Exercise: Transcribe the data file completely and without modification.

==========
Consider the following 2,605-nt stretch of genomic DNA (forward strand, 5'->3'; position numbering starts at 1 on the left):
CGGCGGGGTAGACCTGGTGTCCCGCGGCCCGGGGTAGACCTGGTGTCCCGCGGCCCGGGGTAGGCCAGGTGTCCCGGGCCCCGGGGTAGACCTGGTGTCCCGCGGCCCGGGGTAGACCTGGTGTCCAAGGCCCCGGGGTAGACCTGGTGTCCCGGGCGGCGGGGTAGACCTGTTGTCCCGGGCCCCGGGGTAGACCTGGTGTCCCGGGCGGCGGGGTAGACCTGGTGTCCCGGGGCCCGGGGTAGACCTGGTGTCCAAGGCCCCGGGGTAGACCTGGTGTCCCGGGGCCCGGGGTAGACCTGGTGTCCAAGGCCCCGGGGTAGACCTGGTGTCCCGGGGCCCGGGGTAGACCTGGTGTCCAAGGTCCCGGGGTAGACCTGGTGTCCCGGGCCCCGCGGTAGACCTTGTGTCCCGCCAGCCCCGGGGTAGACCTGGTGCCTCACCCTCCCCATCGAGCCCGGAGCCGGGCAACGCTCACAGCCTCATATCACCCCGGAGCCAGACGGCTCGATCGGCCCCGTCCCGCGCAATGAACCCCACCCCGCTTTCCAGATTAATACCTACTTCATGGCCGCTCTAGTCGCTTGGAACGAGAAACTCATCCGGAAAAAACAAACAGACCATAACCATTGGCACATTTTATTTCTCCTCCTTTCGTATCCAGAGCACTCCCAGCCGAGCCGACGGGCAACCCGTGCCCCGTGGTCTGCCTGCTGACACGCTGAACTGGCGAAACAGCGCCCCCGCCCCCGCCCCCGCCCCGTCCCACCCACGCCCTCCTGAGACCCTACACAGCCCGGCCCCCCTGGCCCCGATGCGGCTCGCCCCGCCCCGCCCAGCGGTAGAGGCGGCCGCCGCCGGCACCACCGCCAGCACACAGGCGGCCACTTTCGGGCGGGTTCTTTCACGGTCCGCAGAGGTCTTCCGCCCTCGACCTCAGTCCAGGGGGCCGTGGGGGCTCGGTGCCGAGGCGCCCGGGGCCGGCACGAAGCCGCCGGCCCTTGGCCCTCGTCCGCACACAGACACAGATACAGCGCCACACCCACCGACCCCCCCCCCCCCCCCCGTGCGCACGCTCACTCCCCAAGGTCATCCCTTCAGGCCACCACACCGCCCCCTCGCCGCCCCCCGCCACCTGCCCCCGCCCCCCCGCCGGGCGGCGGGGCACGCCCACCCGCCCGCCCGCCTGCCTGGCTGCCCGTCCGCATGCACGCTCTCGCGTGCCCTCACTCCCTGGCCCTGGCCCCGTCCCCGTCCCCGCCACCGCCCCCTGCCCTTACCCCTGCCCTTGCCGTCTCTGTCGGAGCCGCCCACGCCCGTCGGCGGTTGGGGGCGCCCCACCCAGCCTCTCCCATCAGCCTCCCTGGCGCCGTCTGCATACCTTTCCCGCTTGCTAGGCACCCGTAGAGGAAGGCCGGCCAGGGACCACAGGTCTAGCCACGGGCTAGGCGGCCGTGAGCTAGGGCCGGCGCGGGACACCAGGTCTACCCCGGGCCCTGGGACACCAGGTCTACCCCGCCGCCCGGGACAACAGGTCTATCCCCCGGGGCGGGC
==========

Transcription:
Consider the following 2,605-nt stretch of genomic DNA (forward strand, 5'->3'; position numbering starts at 1 on the left):
CGGCGGGGTAGACCTGGTGTCCCGCGGCCCGGGGTAGACCTGGTGTCCCGCGGCCCGGGGTAGGCCAGGTGTCCCGGGCCCCGGGGTAGACCTGGTGTCCCGCGGCCCGGGGTAGACCTGGTGTCCAAGGCCCCGGGGTAGACCTGGTGTCCCGGGCGGCGGGGTAGACCTGTTGTCCCGGGCCCCGGGGTAGACCTGGTGTCCCGGGCGGCGGGGTAGACCTGGTGTCCCGGGGCCCGGGGTAGACCTGGTGTCCAAGGCCCCGGGGTAGACCTGGTGTCCCGGGGCCCGGGGTAGACCTGGTGTCCAAGGCCCCGGGGTAGACCTGGTGTCCCGGGGCCCGGGGTAGACCTGGTGTCCAAGGTCCCGGGGTAGACCTGGTGTCCCGGGCCCCGCGGTAGACCTTGTGTCCCGCCAGCCCCGGGGTAGACCTGGTGCCTCACCCTCCCCATCGAGCCCGGAGCCGGGCAACGCTCACAGCCTCATATCACCCCGGAGCCAGACGGCTCGATCGGCCCCGTCCCGCGCAATGAACCCCACCCCGCTTTCCAGATTAATACCTACTTCATGGCCGCTCTAGTCGCTTGGAACGAGAAACTCATCCGGAAAAAACAAACAGACCATAACCATTGGCACATTTTATTTCTCCTCCTTTCGTATCCAGAGCACTCCCAGCCGAGCCGACGGGCAACCCGTGCCCCGTGGTCTGCCTGCTGACACGCTGAACTGGCGAAACAGCGCCCCCGCCCCCGCCCCCGCCCCGTCCCACCCACGCCCTCCTGAGACCCTACACAGCCCGGCCCCCCTGGCCCCGATGCGGCTCGCCCCGCCCCGCCCAGCGGTAGAGGCGGCCGCCGCCGGCACCACCGCCAGCACACAGGCGGCCACTTTCGGGCGGGTTCTTTCACGGTCCGCAGAGGTCTTCCGCCCTCGACCTCAGTCCAGGGGGCCGTGGGGGCTCGGTGCCGAGGCGCCCGGGGCCGGCACGAAGCCGCCGGCCCTTGGCCCTCGTCCGCACACAGACACAGATACAGCGCCACACCCACCGACCCCCCCCCCCCCCCCCGTGCGCACGCTCACTCCCCAAGGTCATCCCTTCAGGCCACCACACCGCCCCCTCGCCGCCCCCCGCCACCTGCCCCCGCCCCCCCGCCGGGCGGCGGGGCACGCCCACCCGCCCGCCCGCCTGCCTGGCTGCCCGTCCGCATGCACGCTCTCGCGTGCCCTCACTCCCTGGCCCTGGCCCCGTCCCCGTCCCCGCCACCGCCCCCTGCCCTTACCCCTGCCCTTGCCGTCTCTGTCGGAGCCGCCCACGCCCGTCGGCGGTTGGGGGCGCCCCACCCAGCCTCTCCCATCAGCCTCCCTGGCGCCGTCTGCATACCTTTCCCGCTTGCTAGGCACCCGTAGAGGAAGGCCGGCCAGGGACCACAGGTCTAGCCACGGGCTAGGCGGCCGTGAGCTAGGGCCGGCGCGGGACACCAGGTCTACCCCGGGCCCTGGGACACCAGGTCTACCCCGCCGCCCGGGACAACAGGTCTATCCCCCGGGGCGGGC